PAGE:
- January 29, 2021
- Senior Injuries
As we age, our immune system gets weaker, and we become much more susceptible to health problems. Did you know that strokes are the fourth leading cause of death in the United States? It causes more significant long-term disability than any other disease, and older people are at higher risk for stroke. Unfortunately, we hear about the stroke so much in our daily lives, but strokes are definitely not a laughing matter.
What To Know About Strokes
There are two types of strokes: ischemic strokes and hemorrhagic strokes. If you’ve had a stroke before, the chances are that it was an ischemic stroke. Almost all strokes are of this kind; roughly eighty-seven percent are ischemic. This kind of stroke can happen when blood through the artery that supplies oxygen-rich blood for our brain gets blocked. This blockage keeps oxygen from getting to brain cells and other parts of the brain, resulting in a stroke. Often, blood clots are the main culprit of an ischemic stroke.
As mentioned earlier, there are also hemorrhagic strokes. These are much less likely to happen. When it does occur, an artery in the brain leaks or ruptures, that blood will damage the brain cells and cause a stroke. After a stroke, people can have problems speaking, thinking, and walking. Overall, strokes are one of the worst things that can happen to you. If you want to learn more about strokes and their causes, I highly recommend reading about them on the CDC website.
Decreasing The Chances Of A Stroke
According to the National Institute of Health, there are some actions you can take to reduce your chances of stroke. First, controlling your blood pressure will be a massive step in the right direction. Also, quitting smoking will significantly decrease your chances of having a stroke. Smoking increases the risk of all types of problems, including heart disease, strokes, cholesterol control, and diabetes. In addition, you should consider eating healthy foods and exercising regularly to decrease your chances of having a stroke. Lastly, we can benefit from the use of saunas.
Strokes And Sauna Use
A study published in Neurology makes the case that older adults who regularly sit in a hot sauna are less likely to suffer a stroke. The study followed more than 1600 Finnish adults between the ages of 53 and 74. At the beginning of the study, no one had a history of a stroke. During the study, these adults used a sauna anywhere from one to five times a week.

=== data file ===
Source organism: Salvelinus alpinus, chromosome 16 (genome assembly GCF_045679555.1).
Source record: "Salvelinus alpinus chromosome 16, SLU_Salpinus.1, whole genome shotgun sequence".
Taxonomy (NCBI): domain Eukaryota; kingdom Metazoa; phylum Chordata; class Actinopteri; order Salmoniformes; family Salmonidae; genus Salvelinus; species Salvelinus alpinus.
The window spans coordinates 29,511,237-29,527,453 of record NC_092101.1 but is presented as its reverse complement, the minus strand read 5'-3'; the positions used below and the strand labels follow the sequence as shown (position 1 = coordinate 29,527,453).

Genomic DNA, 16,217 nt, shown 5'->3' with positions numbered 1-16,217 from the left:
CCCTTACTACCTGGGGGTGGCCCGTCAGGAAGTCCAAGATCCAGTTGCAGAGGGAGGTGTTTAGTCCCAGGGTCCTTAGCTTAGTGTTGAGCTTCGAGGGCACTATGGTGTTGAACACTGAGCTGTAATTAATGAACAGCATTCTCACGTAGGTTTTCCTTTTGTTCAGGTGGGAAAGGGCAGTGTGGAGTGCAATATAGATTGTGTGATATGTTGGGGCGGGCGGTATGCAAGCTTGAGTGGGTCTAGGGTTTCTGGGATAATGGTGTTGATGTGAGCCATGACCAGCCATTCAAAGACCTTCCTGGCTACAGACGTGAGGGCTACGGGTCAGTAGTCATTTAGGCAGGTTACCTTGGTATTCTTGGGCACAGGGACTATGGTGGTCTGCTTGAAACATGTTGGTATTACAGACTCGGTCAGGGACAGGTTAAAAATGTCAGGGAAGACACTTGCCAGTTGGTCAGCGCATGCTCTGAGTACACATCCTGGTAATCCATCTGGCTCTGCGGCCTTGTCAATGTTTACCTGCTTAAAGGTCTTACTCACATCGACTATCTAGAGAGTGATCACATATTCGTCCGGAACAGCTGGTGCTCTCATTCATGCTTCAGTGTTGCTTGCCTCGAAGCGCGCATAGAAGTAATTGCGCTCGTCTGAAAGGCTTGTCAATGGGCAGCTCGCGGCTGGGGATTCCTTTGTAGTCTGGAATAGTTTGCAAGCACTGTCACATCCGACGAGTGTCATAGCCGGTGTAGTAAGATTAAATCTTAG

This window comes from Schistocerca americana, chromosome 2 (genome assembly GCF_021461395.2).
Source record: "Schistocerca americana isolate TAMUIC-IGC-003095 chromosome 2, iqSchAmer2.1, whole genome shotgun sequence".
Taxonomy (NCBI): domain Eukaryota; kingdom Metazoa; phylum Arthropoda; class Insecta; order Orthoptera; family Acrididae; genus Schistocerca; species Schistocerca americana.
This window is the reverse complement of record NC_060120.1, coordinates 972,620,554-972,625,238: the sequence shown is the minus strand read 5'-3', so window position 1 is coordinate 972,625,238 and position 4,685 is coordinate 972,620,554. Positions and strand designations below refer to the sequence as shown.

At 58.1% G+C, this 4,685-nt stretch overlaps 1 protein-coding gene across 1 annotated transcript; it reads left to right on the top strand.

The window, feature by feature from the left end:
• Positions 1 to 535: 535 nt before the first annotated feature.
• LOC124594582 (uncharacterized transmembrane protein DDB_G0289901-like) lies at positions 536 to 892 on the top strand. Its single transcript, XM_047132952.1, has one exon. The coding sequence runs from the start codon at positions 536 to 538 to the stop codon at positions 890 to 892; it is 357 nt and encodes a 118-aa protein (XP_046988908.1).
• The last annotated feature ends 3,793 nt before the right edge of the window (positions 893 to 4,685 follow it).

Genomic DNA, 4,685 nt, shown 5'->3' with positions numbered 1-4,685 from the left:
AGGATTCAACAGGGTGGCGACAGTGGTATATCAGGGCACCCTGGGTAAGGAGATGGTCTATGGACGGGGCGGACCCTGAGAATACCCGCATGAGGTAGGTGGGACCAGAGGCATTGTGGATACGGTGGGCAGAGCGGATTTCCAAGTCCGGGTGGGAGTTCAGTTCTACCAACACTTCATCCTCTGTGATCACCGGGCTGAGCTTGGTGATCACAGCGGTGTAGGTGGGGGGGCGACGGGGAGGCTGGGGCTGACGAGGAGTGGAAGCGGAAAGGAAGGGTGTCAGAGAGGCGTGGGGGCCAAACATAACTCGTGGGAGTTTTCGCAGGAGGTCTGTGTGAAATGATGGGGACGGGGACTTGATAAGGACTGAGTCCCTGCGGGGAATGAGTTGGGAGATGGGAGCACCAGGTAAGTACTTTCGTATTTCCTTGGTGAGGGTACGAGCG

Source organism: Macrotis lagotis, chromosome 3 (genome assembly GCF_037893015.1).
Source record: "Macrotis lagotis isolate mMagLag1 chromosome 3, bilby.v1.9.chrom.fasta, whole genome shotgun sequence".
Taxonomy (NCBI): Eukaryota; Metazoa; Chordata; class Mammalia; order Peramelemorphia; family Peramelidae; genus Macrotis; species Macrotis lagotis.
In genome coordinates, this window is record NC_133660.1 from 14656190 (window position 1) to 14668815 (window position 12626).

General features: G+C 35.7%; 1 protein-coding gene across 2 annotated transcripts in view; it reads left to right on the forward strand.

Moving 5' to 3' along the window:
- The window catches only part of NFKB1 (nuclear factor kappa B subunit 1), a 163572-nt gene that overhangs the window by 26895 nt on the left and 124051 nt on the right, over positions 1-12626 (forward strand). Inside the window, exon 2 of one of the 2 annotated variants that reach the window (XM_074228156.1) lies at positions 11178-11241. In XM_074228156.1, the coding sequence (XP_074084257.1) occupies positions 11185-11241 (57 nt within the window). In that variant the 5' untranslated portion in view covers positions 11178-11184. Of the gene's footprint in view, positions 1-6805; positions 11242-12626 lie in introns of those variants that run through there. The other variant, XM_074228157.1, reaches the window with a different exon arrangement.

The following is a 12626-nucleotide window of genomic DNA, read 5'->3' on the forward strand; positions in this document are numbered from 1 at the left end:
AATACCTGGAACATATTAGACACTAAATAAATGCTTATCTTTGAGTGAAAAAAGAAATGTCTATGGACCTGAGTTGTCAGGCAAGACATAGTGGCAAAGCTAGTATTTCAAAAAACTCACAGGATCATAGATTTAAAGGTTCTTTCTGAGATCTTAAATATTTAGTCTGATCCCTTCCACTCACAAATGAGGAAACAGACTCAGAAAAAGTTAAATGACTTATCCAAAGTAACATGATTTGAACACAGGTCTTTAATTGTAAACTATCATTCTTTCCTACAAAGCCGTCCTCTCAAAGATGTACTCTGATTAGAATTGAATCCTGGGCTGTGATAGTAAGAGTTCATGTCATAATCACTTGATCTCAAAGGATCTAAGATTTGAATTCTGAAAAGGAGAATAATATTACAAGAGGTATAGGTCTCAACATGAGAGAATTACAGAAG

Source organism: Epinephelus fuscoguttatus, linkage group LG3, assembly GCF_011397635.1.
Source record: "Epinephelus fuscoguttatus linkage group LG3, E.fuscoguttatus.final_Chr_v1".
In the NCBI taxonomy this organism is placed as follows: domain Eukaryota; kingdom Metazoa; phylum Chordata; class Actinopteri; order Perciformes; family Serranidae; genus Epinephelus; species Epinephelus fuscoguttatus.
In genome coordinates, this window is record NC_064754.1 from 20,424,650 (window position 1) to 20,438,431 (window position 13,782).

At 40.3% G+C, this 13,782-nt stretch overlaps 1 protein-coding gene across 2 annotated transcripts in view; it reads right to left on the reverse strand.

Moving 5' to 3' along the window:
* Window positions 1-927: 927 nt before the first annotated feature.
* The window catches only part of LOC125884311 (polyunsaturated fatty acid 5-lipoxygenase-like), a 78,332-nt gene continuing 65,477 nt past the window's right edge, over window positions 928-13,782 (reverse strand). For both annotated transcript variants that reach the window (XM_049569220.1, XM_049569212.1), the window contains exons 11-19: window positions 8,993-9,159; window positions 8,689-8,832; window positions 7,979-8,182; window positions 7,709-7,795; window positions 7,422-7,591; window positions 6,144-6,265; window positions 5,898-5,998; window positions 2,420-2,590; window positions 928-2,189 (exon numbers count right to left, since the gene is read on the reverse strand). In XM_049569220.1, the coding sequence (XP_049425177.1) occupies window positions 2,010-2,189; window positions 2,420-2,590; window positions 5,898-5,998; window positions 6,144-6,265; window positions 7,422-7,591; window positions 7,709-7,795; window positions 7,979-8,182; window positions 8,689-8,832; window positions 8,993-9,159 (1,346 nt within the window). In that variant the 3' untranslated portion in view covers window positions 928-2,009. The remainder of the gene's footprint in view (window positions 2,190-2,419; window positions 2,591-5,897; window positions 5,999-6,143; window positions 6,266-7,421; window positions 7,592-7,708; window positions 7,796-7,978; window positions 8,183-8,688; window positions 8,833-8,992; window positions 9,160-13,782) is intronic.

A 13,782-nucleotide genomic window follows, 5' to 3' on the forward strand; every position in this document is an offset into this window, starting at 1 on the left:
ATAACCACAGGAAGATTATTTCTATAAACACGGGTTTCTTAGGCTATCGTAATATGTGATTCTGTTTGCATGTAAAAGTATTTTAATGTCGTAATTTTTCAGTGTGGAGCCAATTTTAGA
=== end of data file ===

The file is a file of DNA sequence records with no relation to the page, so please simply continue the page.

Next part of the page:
Over the next 15 years, the people in this study had 155 strokes in all. The stroke rate was actually lowest among the participants who used a sauna four to seven times a week. Other factors might explain the results like smoking, lack of exercise, high blood pressure, and diabetes, but the study’s conductors still found the benefits of sauna use. You can read the review here: Sauna bathing reduces the risk of stroke in Finnish men and women.
The Benefits of Sauna Use
I recommend that you either use a dry sauna or an infrared sauna. A dry sauna has rocks in it, and you pour water over the rocks to heat it even more. Infrared saunas are newer, they’re not as hot but are still as effective as using a dry sauna. There are many benefits of sauna use. For instance, the heat exposure will increase the temperature of our skin and our core body temperature. When this happens, it activates thermoregulatory pathways via the hypothalamus. Which, in turn, will increase heart rate, blood flow, and sweat. Thus, having a positive impact on our cardiovascular system.
While on the other hand, an infrared sauna will heat your body from the core. In comparison, a dry sauna will heat the air, while an infrared sauna warms your body directly. In fact, this infrared technology can help clean our bodies of infections and toxins through cellular repair. Our bodies have the natural tendency to heal; we just have to give it a proper nudge in the right direction. Using an infrared sauna is one way to do so. An infrared sauna will help with circulation problems and can even have massive benefits on mental health. Overall, sauna use is beneficial for cellular function, skin health, recovery, and inflammation. If you want to learn more about the benefits of infrared sauna, check out this Healthline article: Is an Infrared Sauna Better Than a Traditional Sauna?
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